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Lawyers are leaders. Yet their first awareness of leadership may come as a shock. It could be the moment a lawyer realizes that a client sought their advice and acted on it, or the first time a judge accepts the lawyer’s argument and rules in favor of it. When people subrogate their own judgment to that of the lawyer, they are following. The lawyer, as leader, assumes a heavy responsibility for the outcome and absorbs much of the followers’ anxiety about it. Leadership is easy to recognize; it is difficult to practice because it is accountable.
In contrast, power is easy to practice, because it does not feel accountable. Lawyers may slip into an illusion of having personal power when they advise powerful people. Powerful people can exercise power so as to appear to be above the law, or arbiters of the law itself. Lawyers who share their client’s illusion of having such power devolve from lawyer-leaders into lawyer-fixers. For a fixer, ABA Model Rules of Professional Conduct such as Model Rule 1.6 (Confidentiality of Information) and Model Rule 2.1 (Advisor) neutralizes their compliance with other rules such as Model Rule 8.4 (Misconduct), which prohibits breaking the law or failing to comply with the Rules of Professional Conduct.
As the new presidential administration assesses the effects of the former one, it is becoming increasingly clear that lawyer-fixers were a major factor in the decisions made over the past four years under the previous administration. The constant turnover of senior officials, including lawyers, during that time is instructive. A 2021 Brookings Institution article sets the turnover rate at 95% in the last administration as through Jan. 14, not counting the flurry of departures in the final days before the inauguration. Model Rule 1.13 (Organization as Client) lists the responsibilities of a lawyer employed by an organization when the client or one of its officers or employees are engaged in illegal conduct detrimental to the organization, and the organization takes no action to stop it. Many lawyers are fired for opposing the client’s illegal practices. If the lawyer cannot continue representation without breaking the law or violating a Rule of Professional Conduct, resignation may be the only remaining ethical option. Nevertheless, some choose to stay, possibly believing they can still change the organization’s tolerance for criminal conduct. But when the client’s illegal activity continues and a lawyer remains, the lawyer may become an enabler or fixer. The lawyer can also share in criminal liability as a co-conspirator.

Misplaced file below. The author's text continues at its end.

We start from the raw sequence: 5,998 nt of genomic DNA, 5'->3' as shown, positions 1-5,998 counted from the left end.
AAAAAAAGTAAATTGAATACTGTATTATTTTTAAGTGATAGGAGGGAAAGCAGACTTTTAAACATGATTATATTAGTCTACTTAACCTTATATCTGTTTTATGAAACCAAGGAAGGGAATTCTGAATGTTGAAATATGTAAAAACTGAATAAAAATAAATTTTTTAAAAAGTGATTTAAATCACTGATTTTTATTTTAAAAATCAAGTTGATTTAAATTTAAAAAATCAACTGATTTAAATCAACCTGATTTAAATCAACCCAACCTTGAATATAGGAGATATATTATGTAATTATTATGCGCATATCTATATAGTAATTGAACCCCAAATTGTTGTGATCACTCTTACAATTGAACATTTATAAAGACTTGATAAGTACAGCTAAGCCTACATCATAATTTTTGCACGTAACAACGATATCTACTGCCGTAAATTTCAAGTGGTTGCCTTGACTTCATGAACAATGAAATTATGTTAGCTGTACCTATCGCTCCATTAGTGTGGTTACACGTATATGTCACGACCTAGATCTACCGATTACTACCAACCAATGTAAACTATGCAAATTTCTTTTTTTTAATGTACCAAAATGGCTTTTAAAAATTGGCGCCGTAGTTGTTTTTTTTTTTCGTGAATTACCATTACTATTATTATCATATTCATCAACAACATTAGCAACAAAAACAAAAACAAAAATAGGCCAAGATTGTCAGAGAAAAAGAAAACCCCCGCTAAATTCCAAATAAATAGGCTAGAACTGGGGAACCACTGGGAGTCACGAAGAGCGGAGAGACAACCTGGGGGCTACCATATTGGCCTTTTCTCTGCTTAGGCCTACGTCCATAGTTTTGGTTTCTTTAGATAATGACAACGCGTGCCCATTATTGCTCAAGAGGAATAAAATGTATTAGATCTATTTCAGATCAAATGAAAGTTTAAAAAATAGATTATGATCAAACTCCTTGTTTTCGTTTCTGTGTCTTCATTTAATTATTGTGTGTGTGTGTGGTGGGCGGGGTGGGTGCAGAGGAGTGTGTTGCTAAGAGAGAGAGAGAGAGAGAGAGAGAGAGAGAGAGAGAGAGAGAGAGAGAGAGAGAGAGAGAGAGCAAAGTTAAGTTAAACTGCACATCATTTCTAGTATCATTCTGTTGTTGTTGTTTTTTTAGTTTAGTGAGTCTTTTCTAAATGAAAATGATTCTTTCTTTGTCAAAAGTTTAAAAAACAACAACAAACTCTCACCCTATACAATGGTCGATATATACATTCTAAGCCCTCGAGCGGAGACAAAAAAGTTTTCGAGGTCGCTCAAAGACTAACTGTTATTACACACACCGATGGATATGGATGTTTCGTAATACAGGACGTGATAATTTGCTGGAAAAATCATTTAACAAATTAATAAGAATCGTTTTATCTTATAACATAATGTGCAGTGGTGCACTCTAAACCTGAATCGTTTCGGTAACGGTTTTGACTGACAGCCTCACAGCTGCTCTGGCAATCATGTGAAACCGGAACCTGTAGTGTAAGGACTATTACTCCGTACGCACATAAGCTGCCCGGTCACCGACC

We have precedent for this dynamic. The experience of lawyer John Dean in Watergate, as described in his 1976 book, “Blind Ambition,” is instructive. A criminal act in Washington, D.C. — the Watergate break-in — triggered an FBI investigation that developed evidence of a cover-up by government leaders and led to an inquiry by the Senate Judiciary Committee. Dean and several other lawyers, including former President Richard Nixon, were identified as criminally involved, and most faced criminal prosecution, imprisonment and disbarment. President Nixon escaped criminal sanctions by resigning the presidency and was pardoned by his successor, President Gerald Ford, but Nixon did not escape accountability: He was disbarred in New York in 1976. More recently, Michael Cohen’s 2020 book, “Disloyal,” provides a primer to how a presidential administration focused on power used lawyers to maintain it. Cohen was a lawyer and self-described “fixer” when he was invited to be personal counsel to now former President Donald Trump. He describes in detail his addiction to power and the actions he took to maintain it for his client and himself. As Cohen’s favor with his client faded, and with it his personal power, he was separated from the protection of the presidency. Ultimately, he entered a plea agreement acknowledging criminal liability and was imprisoned.